Opioids and us: Designed to fail


AIDS, the Vietnam War, whatever your preferred scale for measuring horrific events, the numbers from the opioid crisis are as grave or worse. And, once again, it is the young who are dying. How we got to this point is an unbelievable story of corporate greed, government incompetence, regulatory commission overreach, and, unfortunately, physician ignorance.

Every one of us has contributed to this tragedy, and most of us still do. There are some easy first steps surgeons can take, but first let’s review the mistakes made that drove our country into addiction.

Bottles of opioids/pills


In 1995, as their patent on MS Contin was set to expire, Purdue Pharma gained Food and Drug Administration approval for OxyContin (“contin” is pharma talk for continuous). At this time, opioids generally were considered to be dangerous and mainly prescribed for cancer or end-of-life patients. Purdue representatives began an aggressive marketing campaign to break out of this niche. They were aided in this pursuit by the FDA, which wrote in the package insert that iatrogenic addiction was rare and the delayed absorption of OxyContin “is believed to reduce the abuse liability of a drug.” These statements were made without the backing of any clinical trials. But with an on-label statement of reduced addiction risk, representatives could sell OxyContin based on a diminished potential for abuse.

In addition to oncologists, the drug was now marketed to rheumatologists, primary care physicians, and surgeons. OxyContin, therefore, broke through the cancer barrier and became one of the most widely prescribed painkillers in the United States. While generating billions in profits, OxyContin also would become one of the most abused drugs in history.

There were several issues with OxyContin that led to its widespread misuse. The preparation contained up to 160 mg of oxycodone per pill, 16 times more than the strongest Percocet formulary. The tablet also could easily be crushed, overcoming the delayed-release formulation. Because of the FDA insert, sales representatives were free to report an addiction risk of less than 1%, which they did. Widely.

But what science backed this claim? The study referenced was not a study at all. The citation was a one-paragraph, five-sentence letter to the editor published by the New England Journal of Medicine in 1980. In it, the authors briefly described their experience with inpatient opioid therapy. No reference was made to outpatient opioid prescriptions. Still, this letter has been scientifically cited more than 600 times, with a spike starting in 1995, the year OxyContin was released. Even as thousands of Americans were dying each year from opioid use, the “study” continued to be offered as proof of a low risk of addiction. As recently as 2014, the letter was cited in the journal OncoTargets and Therapy to support the statement, “In reality, medical opioid addiction is very rare.”

Maybe if we knew our history we could avoid repeating it. Previously, the drug diacetylmorphine was introduced as a safe, nonaddictive substitute for morphine by Bayer Pharmaceutical in the late 1890s. Diacetylmorphine is better known by its trademarked name, Heroin.

In 1996, the American Pain Society and the American Academy of Pain Medicine formed a committee to issue a joint statement that advocated opioid use for chronic pain and again stating a low risk of addiction. The committee was chaired by J. David Haddox, DDS, MD, a paid speaker (and later executive) for Purdue Pharma. The American Pain Society also launched a campaign to treat pain more aggressively. “Pain is the fifth vital sign” became a far-reaching strategy, which was adopted by the Department of Veterans Affairs and, ultimately, nearly every hospital in the country. The campaign was so successful that, in 2001, the Joint Commission required hospitals to:

  • Assess pain in every patient.
  • Record the results.
  • Provide treatment for the pain.
  • Reassess the effectiveness of the treatment.
  • Teach staff how to manage pain.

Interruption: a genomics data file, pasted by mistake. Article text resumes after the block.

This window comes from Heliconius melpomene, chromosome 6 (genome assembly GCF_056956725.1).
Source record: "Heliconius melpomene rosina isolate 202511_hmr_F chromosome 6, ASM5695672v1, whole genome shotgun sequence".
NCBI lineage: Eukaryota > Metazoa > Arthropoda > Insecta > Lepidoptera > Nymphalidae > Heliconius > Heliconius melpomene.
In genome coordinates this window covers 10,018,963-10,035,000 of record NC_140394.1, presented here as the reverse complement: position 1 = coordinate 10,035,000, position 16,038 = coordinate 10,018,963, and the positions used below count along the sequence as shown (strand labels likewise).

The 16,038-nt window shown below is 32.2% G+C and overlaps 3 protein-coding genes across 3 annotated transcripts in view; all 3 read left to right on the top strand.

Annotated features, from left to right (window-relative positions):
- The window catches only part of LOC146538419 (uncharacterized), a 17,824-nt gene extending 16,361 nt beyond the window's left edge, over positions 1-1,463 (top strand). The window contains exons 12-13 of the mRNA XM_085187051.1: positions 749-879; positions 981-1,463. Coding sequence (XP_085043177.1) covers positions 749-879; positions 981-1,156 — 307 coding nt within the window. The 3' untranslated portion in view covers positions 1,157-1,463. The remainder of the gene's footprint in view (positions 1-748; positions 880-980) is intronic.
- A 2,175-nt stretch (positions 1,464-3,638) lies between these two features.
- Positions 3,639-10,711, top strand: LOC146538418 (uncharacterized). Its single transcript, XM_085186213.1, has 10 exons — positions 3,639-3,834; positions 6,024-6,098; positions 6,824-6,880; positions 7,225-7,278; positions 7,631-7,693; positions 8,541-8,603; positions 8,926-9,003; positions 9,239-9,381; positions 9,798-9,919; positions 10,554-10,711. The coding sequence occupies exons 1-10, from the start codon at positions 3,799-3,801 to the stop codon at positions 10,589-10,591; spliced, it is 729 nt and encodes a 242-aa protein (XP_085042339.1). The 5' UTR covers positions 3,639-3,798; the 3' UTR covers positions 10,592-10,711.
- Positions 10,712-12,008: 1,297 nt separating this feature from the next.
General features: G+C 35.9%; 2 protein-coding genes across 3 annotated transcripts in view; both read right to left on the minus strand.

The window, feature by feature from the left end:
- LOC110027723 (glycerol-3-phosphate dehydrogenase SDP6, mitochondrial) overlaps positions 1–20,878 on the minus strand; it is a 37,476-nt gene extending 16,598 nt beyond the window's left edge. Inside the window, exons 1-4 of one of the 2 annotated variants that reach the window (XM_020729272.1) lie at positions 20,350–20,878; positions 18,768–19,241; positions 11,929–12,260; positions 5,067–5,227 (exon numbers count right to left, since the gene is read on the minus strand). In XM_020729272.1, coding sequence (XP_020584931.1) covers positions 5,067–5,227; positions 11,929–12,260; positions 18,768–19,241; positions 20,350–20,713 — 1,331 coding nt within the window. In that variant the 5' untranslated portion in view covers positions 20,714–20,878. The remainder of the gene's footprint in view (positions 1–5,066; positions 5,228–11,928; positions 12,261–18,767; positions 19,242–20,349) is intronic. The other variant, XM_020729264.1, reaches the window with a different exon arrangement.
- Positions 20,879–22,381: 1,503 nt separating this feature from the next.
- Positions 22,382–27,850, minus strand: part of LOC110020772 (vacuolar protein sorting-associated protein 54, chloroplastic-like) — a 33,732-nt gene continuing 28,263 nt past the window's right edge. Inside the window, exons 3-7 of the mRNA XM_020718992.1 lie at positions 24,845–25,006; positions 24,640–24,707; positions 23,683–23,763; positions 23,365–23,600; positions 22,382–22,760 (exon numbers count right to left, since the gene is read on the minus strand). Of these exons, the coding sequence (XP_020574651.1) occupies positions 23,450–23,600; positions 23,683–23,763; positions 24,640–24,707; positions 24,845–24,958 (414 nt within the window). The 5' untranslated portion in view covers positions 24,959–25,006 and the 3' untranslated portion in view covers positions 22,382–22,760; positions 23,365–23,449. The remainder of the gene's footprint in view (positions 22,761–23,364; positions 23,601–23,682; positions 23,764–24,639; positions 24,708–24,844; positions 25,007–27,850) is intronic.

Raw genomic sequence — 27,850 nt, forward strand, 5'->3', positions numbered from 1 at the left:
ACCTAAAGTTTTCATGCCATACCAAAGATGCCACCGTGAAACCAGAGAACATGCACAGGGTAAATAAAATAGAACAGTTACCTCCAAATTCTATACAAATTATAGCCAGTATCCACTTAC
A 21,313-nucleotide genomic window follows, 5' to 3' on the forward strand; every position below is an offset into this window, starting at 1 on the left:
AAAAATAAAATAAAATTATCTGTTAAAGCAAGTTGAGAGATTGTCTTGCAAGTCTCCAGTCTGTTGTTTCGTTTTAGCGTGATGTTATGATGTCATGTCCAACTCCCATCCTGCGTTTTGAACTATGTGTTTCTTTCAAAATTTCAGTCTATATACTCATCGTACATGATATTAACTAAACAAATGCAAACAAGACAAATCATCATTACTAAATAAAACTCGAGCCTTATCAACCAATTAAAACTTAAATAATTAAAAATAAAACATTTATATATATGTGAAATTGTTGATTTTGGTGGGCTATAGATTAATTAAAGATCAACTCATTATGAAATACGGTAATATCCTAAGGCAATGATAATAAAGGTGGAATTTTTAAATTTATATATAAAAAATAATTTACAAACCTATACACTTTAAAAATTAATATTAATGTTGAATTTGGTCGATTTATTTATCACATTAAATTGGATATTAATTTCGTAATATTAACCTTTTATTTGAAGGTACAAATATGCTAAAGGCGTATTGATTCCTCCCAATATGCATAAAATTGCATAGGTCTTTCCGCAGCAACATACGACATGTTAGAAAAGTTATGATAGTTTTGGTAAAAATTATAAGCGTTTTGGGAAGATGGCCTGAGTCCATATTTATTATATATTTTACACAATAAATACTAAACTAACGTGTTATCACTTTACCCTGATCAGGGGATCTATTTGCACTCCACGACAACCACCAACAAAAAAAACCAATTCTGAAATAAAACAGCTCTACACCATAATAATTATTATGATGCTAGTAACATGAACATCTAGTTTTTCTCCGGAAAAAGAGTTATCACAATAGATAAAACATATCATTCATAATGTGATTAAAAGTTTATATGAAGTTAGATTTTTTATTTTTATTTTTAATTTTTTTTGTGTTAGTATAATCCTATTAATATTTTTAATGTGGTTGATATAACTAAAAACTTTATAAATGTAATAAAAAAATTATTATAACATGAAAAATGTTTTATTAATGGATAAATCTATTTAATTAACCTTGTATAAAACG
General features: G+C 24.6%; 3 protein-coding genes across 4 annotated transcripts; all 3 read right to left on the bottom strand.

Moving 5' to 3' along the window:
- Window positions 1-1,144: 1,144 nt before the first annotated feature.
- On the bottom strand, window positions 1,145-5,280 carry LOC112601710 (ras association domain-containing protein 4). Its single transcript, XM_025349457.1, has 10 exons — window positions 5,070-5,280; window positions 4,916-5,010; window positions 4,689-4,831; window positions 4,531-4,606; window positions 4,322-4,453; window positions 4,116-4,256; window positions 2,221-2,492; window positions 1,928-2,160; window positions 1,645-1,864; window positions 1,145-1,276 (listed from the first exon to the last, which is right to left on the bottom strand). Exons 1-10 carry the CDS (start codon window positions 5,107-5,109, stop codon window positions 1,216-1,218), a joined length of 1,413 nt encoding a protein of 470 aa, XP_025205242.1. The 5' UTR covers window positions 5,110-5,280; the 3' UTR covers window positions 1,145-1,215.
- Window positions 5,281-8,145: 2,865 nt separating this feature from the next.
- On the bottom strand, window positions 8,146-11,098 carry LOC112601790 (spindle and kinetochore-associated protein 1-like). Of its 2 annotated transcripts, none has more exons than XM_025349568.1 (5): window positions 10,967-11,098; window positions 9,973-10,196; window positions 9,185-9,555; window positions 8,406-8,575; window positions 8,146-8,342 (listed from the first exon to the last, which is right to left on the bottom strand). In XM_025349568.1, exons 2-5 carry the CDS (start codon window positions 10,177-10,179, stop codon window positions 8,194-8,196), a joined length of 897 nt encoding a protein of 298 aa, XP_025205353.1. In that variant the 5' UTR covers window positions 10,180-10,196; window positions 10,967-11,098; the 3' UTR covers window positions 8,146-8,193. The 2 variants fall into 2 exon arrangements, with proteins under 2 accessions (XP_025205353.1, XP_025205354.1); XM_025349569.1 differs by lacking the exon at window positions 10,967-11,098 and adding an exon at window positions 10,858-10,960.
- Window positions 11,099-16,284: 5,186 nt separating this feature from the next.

The Joint Commission is not alone in creating opioid-friendly regulations. The Hospital Consumer Assessment of Healthcare Providers and Systems surveys patients after hospital stays. Several of the questions include pain management. One asks the patient whether the hospital staff did “everything they could” to assist with the patient’s pain. The satisfaction scores from these surveys are directly tied to hospital payments.

In 1998, the Federation of State Medical Boards published a statement reassuring doctors that they would not be punished for prescribing even large amounts of opioids if it were in the course of medical treatment. In 2004, the FSMB went further, stating that medical boards should consider “undertreatment of pain” to be a “departure from an acceptable standard of practice,” suggesting that state medical boards should sanction doctors who undertreated pain. According to a report by Catan et al. in the Wall Street Journal, this policy was drawn up with help from Dr. Haddox, who is now a senior executive with Purdue. The FSMB also would later disclose nearly $2 million in funding from opioid manufacturers.

These regulatory groups created widespread legal and financial pressure for doctors to diagnose and quickly treat pain in every patient. But what resources did we have to do this swiftly and effectively? Opioid prescriptions soared. There were 116 million opioid prescriptions issued in 1999; by 2013, it was 207 million. Annually, there are now more opioid prescriptions filled in the United States than there are people. Overdose deaths rose 500% between 1999 and 2016. Last year, there were more than 42,000 opioid-related mortalities in the United States. Like an untended fire, the crisis now spreads unabated.

What about vascular surgeons? Few of us prescribe OxyContin. Surely the 30 Percocets we give out after surgery are safe? In reality, Percocet contains oxycodone, the same opioid found in OxyContin, and therefore, carries a high risk of addiction. Norco, Vicodin, and Lortab all contain the opioid hydrocodone. Some studies have shown a higher risk of addiction with oxycodone, but all opioids carry a significant danger of abuse and dependence. As surgeons, we came into to this crisis with little or no training. This made us susceptible to bad science, bad-faith marketing, and bad ideas from regulatory commissions. Most of us learned how to prescribe postop opioids during the “hidden curriculum” of our third and fourth years of medical school: In other words, the residents taught us. Much like learning sex education on the streets, your mileage may vary. It is no wonder that a 2016 JAMA Internal Medicine news release found that simply having surgery was a risk factor for developing an opioid addiction. Surgeons don’t have an evidence-based plan to treat postoperative pain with opioids. About 6.5% of patients are still taking “postop” opioids 3-6 months after minor surgery; the numbers are about the same for major surgery (5.9%). Therefore, it is unlikely that pain is driving this chronic use.